Across industries, the idea of testing your product happens through different lenses. The game industry has players play test; stand-up comedians try new material at smaller venues; restaurants have stalls at food festivals.

The way to understand our users and test our ideas is by putting something in front of them and seeing their reactions. Comedians don’t have audience members fill out a survey at the end of the show. They gauge reactions based on the laughter or silence of a joke.

As product designers, our tests happen in the form of interview and research sessions around behavior. We focus on what they currently do and can accompish with our solution, not just what they say. We’re doing this when we’re learning and exploring the user’s needs and domain, and when we’re evaluating potential solutions.

We interact with our users every week or every other week. If we go for too long without talking to users, the accrued risk is palapable on the team.

On Mentorships

A long time ago, I came across Ellen Chisa’s post on mentorship. The gist is that instead of focusing on finding mentors to show you the path, focus on what you are interested in learning, and see who can help you learn more about it.

Diana Kimball has also written about the dynamics of mentorships. They work when mentors and mentees are able to express their mutual vulnerability. She also talks about the unnaturalness that comes with defining a mentorship relationship before it exists.

So here are my takeaways on how I currently think about mentorships:

  1. Forget the idealized version of a life mentor that is your coach. No one person should have all that power over you. No one wants that responsibility.
  2. The range of questions and challenges you will face are better served by a set of individuals rather than one person. Build relationships where you can talk about the different challenges you will face.
  3. Experience and perspectives are relative. Mentors don’t need to reach a universal threshold of success to be mentors. As long as the person on the other side is providing a new perspective, that should be enough to help you unblock your immediate challenge.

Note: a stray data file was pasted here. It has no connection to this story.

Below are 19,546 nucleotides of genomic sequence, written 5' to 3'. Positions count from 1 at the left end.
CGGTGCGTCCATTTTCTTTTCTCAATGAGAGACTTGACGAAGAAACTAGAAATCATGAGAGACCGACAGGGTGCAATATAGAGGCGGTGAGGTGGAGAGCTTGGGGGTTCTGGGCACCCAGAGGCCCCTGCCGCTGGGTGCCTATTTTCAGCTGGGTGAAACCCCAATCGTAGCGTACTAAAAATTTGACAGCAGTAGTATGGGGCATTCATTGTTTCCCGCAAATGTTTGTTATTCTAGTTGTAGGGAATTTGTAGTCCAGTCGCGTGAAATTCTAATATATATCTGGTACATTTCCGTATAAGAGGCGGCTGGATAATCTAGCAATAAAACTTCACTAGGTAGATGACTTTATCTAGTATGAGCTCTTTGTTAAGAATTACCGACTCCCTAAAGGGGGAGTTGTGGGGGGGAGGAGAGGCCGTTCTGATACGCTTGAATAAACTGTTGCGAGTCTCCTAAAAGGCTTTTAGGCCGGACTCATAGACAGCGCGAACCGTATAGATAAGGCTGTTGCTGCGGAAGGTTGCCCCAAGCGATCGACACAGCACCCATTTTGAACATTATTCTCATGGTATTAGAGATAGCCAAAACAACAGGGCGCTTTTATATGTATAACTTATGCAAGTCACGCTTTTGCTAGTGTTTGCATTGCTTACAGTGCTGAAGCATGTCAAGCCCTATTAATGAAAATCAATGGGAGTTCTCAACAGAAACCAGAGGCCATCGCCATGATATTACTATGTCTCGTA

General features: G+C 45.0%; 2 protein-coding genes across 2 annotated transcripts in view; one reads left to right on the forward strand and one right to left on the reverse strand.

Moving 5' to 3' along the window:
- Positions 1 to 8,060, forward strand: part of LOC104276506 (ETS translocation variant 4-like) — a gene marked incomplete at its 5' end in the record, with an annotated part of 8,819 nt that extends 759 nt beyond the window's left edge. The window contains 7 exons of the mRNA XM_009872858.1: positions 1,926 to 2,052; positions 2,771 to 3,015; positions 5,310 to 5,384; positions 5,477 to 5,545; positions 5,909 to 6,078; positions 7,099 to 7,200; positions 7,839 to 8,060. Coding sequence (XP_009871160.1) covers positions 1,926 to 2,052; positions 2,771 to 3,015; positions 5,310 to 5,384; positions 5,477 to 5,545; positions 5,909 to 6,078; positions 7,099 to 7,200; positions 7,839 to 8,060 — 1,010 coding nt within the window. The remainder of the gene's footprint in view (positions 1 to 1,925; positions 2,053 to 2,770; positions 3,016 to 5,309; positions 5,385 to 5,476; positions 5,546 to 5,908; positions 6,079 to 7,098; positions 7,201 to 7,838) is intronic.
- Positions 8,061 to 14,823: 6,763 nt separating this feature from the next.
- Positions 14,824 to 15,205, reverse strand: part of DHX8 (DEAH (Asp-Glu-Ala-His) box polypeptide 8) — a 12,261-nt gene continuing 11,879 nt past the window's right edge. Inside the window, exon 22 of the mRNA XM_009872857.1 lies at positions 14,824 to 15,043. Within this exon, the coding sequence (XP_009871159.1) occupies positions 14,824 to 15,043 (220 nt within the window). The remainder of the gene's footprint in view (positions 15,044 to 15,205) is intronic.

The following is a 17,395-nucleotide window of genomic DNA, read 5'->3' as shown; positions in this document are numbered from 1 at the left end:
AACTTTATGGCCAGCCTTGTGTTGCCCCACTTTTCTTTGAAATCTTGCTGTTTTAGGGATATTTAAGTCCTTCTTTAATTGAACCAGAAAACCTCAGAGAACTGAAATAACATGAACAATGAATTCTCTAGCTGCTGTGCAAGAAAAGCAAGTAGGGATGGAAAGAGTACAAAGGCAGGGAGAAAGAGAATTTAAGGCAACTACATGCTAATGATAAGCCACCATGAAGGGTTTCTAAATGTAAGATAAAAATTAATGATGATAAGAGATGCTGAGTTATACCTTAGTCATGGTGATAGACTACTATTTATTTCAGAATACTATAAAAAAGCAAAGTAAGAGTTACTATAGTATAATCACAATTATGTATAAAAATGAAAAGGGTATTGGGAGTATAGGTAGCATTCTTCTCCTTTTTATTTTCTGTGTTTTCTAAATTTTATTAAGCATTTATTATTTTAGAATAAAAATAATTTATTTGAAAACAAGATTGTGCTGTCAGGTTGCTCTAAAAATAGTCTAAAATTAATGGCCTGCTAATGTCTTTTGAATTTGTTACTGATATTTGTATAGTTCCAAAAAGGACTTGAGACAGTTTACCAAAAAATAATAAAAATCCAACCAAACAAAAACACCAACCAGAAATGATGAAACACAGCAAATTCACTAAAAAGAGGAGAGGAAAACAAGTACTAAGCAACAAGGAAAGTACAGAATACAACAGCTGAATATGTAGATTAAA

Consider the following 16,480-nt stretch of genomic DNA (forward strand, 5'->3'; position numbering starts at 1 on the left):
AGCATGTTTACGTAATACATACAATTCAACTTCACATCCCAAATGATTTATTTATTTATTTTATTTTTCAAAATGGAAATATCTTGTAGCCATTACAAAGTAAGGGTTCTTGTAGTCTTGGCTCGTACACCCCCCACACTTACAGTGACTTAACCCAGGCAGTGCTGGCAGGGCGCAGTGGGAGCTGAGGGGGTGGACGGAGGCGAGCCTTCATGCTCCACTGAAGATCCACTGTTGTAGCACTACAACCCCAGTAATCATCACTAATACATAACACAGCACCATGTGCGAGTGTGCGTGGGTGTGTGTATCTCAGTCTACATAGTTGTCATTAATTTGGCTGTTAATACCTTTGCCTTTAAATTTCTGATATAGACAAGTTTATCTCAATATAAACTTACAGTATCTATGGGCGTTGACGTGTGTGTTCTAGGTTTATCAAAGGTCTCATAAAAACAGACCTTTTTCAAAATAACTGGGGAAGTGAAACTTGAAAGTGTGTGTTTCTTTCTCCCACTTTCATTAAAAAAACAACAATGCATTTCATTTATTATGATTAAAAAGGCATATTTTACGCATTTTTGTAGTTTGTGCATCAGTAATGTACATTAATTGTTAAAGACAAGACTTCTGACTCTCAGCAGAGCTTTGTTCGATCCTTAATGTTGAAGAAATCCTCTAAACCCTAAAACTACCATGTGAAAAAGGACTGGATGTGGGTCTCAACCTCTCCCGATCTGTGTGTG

4. If experience is relative, this means that you have the potential to help someone else with less experience. To figure out how you can help others, look back to the work you’ve been doing in the past year. Think of the challenges or difficult decisions that you’ve come across. Whether you’ve solved them or not, sharing your thought process is enough of a starting point to offer support.

Internal and External Motivations

I want to think about information flow this morning and how it affects our motivations.

We have plenty of feeds that push information to us, but not enough sandboxes to reflect. Notifications, emails, social feeds are always producing, and they serve as variable rates of reward systems.

We also have a limited amount of time to consume this infinite amount of information, so how do we select what is interesting to us? We rely on publications and friendly recommendations to point them out to us.

The downside of relying on the push of our feeds for information is that it overemphasizes a variable rate of rewards. They represent external sources of motivation.

The information we find in our feeds have evolved to be engaging for the short term. They only have an awareness of immediate views and comments, but know nothing of longevity and impact.

Is there a way to identify the information that is meaningful to us? If we have the concept of nutritional value for food we consume, is there a similar sift for the media, entertainment, and information we consume?

Which sources of information make you feel better in the long term after you consume it? Which sources emphasize variable rate rewards the most? How do we carve out space for internal motivation when the world has a constant stream of information from everyone else?

The irony is that in the process of exploring and capturing my own thoughts, I’m also adding to the feeds and pool of information. Creating content in itself has a separate set of rewards.

What is a healthy ratio of push/pull of information? The difference between, I am interested in X, so I’ll seek it out, versus scrolling through feeds, coming across a rabbit hole, then following the trail for too long.